In some important ways one can, as you suggest, come to embody one's neighborhood. And by distilling its particulars and qualities down within the individual, give it a historically grounded voice and presence. Which is a long way round to saying we are our places and they 'r' us. Assuming, like Mr. Phelps, we choose to take on that impossible mission.

Tepper: Part Three [of the first volume,] which you've called Á nous la liberté takes us to Paris and other places in France — new and different neighborhoods for exploration. What is the connective point for the New York son?

Darton: My mother was born just outside Paris in Argenteuil, a suburb the Impressionists loved to paint. Family legend has it that the family was happy and prosperous there, more so than after they emigrated here. I have a picture of my beloved grandfather Meyer standing outside his workshop, sleeves rolled up — he must have been in his late twenties — looking the picture of virility and spiritual health. So from early on Paris held out its aura to me.

When I first visited there in 1965, as a lad of 15, I was allowed to explore the city by myself and in a matter of days the seduction was complete. You'd be lying in the sun, on the deck of a piscine built out onto the Seine, the girl on the towel next to you would turn in your direction and say "J'aime beaucoup Bob Dylan," and you'd say "Moi aussi," and the sound system would kick on with "I Can't Get No Satisfaction."

On another level, Parisian spatiality and architecture is expressed through highly-estheticized order with a strain of anarchy underneath. So it's like a cousin to New York, except its qualities are reversed. What's on the surface there is sublimated here and vice versa. Another aspect of New York is that even though the city is Mezoamericanizing fast, bone deep this is a Protestant town — Dutch then English. Not so Paree. In Paris, I learned to breathe.

Conversely, la Grosse Pomme is where Parisians come to feel free.

Tepper: Even when you write of the dark times faced by the city during and after the attacks on The World Trade Center, I sense pragmatism in the writing, a kind of lurking optimism. Is that what Things Fall Together, your title for this volume, is conveying to the reader?

Darton: The title is as much a play on ideas as it is on words. In the entry for my birthday, on May 30, 2000, I noted:

Fanfare-less, the big five-O sneaks up, pounces, and pads away silently on little cat feet. What feels worth celebrating is less your cumulative decades on planet Earth than an incremental tendency toward some species of happiness. Little by little, things fall together for you. As if by gravity.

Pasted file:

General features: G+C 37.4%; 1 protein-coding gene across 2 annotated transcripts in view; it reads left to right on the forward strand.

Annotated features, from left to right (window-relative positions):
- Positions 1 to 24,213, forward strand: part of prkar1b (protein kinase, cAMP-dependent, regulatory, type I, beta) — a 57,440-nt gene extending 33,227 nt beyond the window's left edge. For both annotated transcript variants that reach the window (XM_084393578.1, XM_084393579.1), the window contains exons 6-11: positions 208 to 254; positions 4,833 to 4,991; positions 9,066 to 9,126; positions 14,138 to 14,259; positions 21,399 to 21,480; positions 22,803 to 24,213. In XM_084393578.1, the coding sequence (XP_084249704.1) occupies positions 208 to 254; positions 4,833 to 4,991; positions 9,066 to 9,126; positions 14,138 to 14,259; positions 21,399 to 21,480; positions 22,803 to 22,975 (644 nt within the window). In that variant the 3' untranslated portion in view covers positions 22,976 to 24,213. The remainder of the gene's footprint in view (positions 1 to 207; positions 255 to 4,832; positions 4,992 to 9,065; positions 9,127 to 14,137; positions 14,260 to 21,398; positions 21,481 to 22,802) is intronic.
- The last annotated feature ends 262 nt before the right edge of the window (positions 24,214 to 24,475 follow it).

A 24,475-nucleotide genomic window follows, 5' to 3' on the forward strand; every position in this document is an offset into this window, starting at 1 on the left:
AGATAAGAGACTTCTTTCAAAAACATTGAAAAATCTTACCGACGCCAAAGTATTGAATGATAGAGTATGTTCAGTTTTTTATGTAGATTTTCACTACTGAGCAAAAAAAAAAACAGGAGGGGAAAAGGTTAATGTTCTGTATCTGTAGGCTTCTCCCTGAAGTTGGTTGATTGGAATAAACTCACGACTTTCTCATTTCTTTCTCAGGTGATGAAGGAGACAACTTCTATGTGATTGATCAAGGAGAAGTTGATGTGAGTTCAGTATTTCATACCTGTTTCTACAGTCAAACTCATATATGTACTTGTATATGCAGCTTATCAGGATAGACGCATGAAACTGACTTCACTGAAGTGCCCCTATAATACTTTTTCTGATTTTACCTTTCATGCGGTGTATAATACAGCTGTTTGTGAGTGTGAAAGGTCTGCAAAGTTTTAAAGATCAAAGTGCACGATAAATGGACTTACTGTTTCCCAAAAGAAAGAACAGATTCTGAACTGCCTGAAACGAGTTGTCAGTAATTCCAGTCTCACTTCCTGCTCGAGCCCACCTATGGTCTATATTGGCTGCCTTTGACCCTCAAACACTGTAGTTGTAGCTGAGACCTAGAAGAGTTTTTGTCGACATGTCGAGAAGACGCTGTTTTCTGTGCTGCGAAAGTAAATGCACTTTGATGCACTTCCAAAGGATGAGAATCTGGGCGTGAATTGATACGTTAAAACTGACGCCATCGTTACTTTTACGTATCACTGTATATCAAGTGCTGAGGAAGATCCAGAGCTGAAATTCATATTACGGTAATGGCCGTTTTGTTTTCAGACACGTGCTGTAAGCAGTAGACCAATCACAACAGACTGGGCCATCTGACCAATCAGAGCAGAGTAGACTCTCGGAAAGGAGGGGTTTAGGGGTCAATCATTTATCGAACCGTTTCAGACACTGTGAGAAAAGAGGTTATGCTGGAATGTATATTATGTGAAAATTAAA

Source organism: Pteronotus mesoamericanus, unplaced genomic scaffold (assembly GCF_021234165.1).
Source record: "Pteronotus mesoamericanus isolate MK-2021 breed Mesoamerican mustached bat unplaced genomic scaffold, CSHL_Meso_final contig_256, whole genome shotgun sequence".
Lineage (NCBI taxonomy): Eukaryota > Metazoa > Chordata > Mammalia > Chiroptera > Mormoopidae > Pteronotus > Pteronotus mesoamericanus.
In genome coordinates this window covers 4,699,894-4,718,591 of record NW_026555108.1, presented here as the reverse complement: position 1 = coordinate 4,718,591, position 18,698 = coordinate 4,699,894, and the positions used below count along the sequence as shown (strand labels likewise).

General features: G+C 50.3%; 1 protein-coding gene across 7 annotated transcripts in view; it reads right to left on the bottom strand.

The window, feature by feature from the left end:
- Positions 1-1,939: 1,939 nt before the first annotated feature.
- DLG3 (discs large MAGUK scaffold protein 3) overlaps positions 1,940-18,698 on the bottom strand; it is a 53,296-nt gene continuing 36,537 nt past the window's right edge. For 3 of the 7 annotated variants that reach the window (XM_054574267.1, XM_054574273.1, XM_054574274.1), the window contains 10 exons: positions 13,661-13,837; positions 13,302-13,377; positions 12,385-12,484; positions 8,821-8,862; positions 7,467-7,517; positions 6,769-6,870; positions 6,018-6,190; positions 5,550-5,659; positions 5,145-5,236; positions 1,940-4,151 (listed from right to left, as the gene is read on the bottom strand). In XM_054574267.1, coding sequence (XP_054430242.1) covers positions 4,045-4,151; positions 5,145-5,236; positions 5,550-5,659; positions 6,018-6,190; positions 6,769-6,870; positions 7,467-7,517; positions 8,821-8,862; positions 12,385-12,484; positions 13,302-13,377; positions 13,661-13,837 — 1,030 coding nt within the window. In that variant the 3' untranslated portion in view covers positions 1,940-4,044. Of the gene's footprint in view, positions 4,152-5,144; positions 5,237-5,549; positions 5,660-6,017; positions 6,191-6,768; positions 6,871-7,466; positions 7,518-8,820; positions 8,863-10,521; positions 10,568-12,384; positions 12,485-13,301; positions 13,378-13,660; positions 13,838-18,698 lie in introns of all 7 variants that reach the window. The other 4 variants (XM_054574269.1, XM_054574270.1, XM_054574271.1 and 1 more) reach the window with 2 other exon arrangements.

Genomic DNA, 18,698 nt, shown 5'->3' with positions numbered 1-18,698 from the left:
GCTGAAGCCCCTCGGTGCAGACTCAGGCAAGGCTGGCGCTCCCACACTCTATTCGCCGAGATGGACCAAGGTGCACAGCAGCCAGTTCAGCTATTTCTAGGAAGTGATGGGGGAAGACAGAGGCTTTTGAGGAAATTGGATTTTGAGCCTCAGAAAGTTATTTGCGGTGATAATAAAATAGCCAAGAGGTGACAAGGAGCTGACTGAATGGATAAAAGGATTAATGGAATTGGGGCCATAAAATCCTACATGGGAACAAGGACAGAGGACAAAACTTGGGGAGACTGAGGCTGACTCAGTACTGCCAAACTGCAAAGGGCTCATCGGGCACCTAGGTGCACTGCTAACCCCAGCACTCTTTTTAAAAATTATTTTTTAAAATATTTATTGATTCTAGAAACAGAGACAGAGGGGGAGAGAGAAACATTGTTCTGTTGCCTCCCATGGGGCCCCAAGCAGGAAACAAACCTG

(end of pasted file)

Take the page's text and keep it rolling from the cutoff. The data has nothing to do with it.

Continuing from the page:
When I was imagining a title for the first volume, years after 9/11, I somehow remembered that formulation and it clicked. A title ought always to do more than one thing. And it will, if we let it. You're right about the pragmatism in the text. I hadn't thought of it that way, but there it is. Faced with certain situations, one's behavior and one's prose both reflect a more concentrated energy.

Six or seven years ago I began practiced an internal form of Chinese martial art called Ba Gua Zhang. It occurs to me now that, beyond the cheerful connotation it had in initially in the text, the phrase "things fall together (for you)" may have been pointing me — in advance of the crisis — toward finding my center in whatever circumstances. By implication, things fall together fuses the image of those buildings coming down with an exhortation toward seeking modes of bodily and spiritual alignment that can keep us from collapse.

Antonio Gramsci, another of my numerous culture heroes, was once asked if he was a pessimist or an optimist. He replied that he was a pessimist of the intellect, but an optimist of the will. Until recently that more or less summed up my ideal position. After 9/11 and a serious bout with pneumonia, I had to take cognizance of the limits of my will. Shock, illness and middle age will do that for you. After years of practicing Ba Gua, I'm learning that my power lies less in my will, than in my form, the spirit that animates the form, and the intention that guides it. This awareness has leaked into my writing too — especially in the latter volumes. Maybe I'll live long enough to one day find myself, and my books, soaking in it.

If I have a wish for readers of Things Fall Together, it is that they use the text as a manual for spiraling together and harmonizing, even and most essentially in the worst of times, the streams of optimism and pessimism that run through them. Ride that river wherever it flows. No way to stay dry.


Susan Tepper, fiction writer and poet, is author of the soon-to-be-released epistolary novel What May Have Been: Letters of Jackson Pollock & Dori G (with Gary Percesepe), as well as a collection of short fiction Deer & Other Stories (2009), and the poetry chapbook Blue Edge.